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A Will of Iron
31 December 2019

For Nurse Serene, the Ironman Triathlon seemed like an impossible endeavour but she drew strength from her patients, who never gave up on their dreams, no matter how impossible they may seem.

By Toh Wei Shi, HCA Community Relations

Late HCA Star PALS patient Mike*, 21, was determined to complete his National Service (NS) despite being afflicted with an aggressive tumour that enveloped his leg and affected his ability to walk.

“Mike was undergoing treatment for the cancer as well,” says HCA Star PALS Senior Palliative Care Nurse Serene Wong, who recently completed her first Ironman (IM) Triathlon. “The disease and subsequent therapy took a physical toll on him, but he still wanted to exercise, to complete what he had started.”

Mike’s spirit of perseverance was at the forefront of Serene’s mind when she made the decision to embark on the IM Triathlon to raise funds for HCA. “I decided on it last December – coincidentally, Mike’s birthday is on 1 January,” she shares.

Looming Barriers

The Ironman Triathlon – as its name might suggest – consists of a daunting 3.8km swim, a 180km bicycle ride and a 42km marathon, within a cut-off time of just 17 hours. There is no doubt the physical challenges are immense – but the mental barriers are much harder to conquer, making the endeavour seem impossibly difficult, as most athletes can attest to.

The path leading to the finishing line at the Ironman Triathlon in Langkawi.

Despite training consistently for months before the IM Triathlon, Serene was doubtful of her ability to complete the race. “During training, I was exhausted after just five to six hours of cycling, so I didn’t think I would be able to get to the end,” she says.

In the months before the IM Triathlon in October, Mike’s condition started to deteriorate rapidly. His eventual passing weighed on Serene’s mind, but his resilience in the face of cancer and death imbued her with strength as she geared up for the IM Triathlon in Langkawi.

Lessons from the Kids  

American writer Christopher Moore once said, “Children see magic because they look for it.”

The perceptions of children are the purest distillation of simplicity, untainted by the distractions that often come with age. For Serene, her patients are her biggest inspiration. Late Star PALS patient Missha* was only four years old when she was diagnosed with a brain tumour. The little girl was in the consultation room when the doctor broke the news to her mother, taking care to word the diagnosis as sensitively as possible.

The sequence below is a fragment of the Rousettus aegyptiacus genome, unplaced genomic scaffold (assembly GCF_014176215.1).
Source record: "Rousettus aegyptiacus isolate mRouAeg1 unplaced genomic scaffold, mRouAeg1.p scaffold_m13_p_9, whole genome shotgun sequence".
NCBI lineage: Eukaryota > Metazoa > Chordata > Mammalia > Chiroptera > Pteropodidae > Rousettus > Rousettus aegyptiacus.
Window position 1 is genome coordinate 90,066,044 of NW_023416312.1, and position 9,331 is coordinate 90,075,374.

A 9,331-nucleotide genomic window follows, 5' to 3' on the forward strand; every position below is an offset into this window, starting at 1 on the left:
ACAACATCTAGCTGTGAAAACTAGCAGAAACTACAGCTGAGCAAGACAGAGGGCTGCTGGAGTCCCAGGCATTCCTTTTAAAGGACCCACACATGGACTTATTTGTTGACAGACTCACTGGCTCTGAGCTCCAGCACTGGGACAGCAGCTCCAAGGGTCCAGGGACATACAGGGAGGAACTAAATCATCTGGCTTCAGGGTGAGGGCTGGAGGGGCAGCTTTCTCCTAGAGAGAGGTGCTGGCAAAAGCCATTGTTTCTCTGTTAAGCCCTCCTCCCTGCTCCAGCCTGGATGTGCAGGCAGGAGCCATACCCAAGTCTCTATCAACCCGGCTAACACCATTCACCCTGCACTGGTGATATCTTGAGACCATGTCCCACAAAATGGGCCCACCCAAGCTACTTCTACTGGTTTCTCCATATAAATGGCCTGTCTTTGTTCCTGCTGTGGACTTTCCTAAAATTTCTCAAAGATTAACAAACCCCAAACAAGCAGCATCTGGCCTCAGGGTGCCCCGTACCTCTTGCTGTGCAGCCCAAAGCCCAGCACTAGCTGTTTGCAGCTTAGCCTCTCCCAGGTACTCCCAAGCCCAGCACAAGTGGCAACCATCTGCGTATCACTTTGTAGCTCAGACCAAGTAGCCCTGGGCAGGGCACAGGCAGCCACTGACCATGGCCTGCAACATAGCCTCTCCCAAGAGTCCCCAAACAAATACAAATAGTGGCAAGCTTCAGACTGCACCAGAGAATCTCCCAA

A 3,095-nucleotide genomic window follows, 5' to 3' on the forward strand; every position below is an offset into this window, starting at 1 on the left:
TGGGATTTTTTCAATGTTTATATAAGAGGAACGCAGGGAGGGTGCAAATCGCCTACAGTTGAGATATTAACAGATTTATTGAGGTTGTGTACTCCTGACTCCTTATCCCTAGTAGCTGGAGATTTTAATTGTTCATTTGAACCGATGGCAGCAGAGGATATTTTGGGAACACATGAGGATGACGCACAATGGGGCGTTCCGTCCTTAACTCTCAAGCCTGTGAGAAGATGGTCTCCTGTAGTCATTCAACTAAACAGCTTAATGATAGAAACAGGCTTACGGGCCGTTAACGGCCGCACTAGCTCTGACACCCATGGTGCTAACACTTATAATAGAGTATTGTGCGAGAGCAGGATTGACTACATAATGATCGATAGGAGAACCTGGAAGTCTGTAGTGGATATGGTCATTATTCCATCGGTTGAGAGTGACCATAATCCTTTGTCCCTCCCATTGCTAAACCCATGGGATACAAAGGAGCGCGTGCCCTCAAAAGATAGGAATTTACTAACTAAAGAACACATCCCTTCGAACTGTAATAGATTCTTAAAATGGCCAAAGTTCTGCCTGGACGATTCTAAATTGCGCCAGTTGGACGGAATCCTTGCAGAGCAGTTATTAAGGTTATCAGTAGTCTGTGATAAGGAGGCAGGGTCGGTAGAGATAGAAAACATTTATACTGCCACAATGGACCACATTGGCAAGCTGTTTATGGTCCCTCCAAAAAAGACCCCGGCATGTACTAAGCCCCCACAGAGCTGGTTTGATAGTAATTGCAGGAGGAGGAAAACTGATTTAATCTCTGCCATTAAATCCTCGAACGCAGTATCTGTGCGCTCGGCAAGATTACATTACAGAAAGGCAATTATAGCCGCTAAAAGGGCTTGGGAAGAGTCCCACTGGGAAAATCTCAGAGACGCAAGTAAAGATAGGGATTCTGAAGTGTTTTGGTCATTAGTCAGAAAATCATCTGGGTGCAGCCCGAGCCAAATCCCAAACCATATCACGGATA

Later on, Missha’s mother gently asked if she knew what was going on. Her calm and straightforward response came as a surprise to all: “I have a brain tumour and I will die soon.”

“Missha understood life and death from the documentaries she watched on National Geographic and she readily accepted reality,” Serene shares. “Her understanding actually helped her parents come to terms with her condition and to face the inevitable together.”

“Her life was brief but it was a celebration of every moment, while it lasted.”

Race Day

Serene was filled with apprehension when she saw the other contestants and their top-notch gear. “They were all so fit and trim and they had professional bikes too – in my case, both the person and the bike were ‘suboptimal’,” she laughs.

Getting ready for the warmup session.

Serene’s nervousness peaked when she sustained a cut during the initial warm-up in the shallow waters near the shore, but the adrenaline quickly took over as she swam across the sea on the first leg of the triathlon.

The second leg of the triathlon, the 180km bicycle ride, was harrowing for Serene. “I could not imagine cycling for eight hours straight, but I decided to switch my attention to the beautiful scenery surrounding me – paddy fields, mountains and the sea,” she shares. “I thought of my patients and how wonderful it would be if they could see the scenery too.”

Serene tackling the 180km bike ride with great enthusiasm.

The final 42km marathon turned out to be the toughest as the race stretched on into the dark of the night. “It was a looping route near the airport and it became increasingly mentally challenging as it was also dark and cold,” Serene says.

“But I thought to myself, ‘As long as I keep moving, I’ll reach the finishing line.’”

It was a hard-won victory as Serene crossed the finishing line, 15 hours, 44 minutes and 34 seconds after she first began. Her fundraiser on giving.sg, has also exceeded its initial target of $5,000, totalling over $12,000 to date.

“My patients have taught me not to be afraid to dream big. Thinking about them gives me strength to persevere.”

*not their real names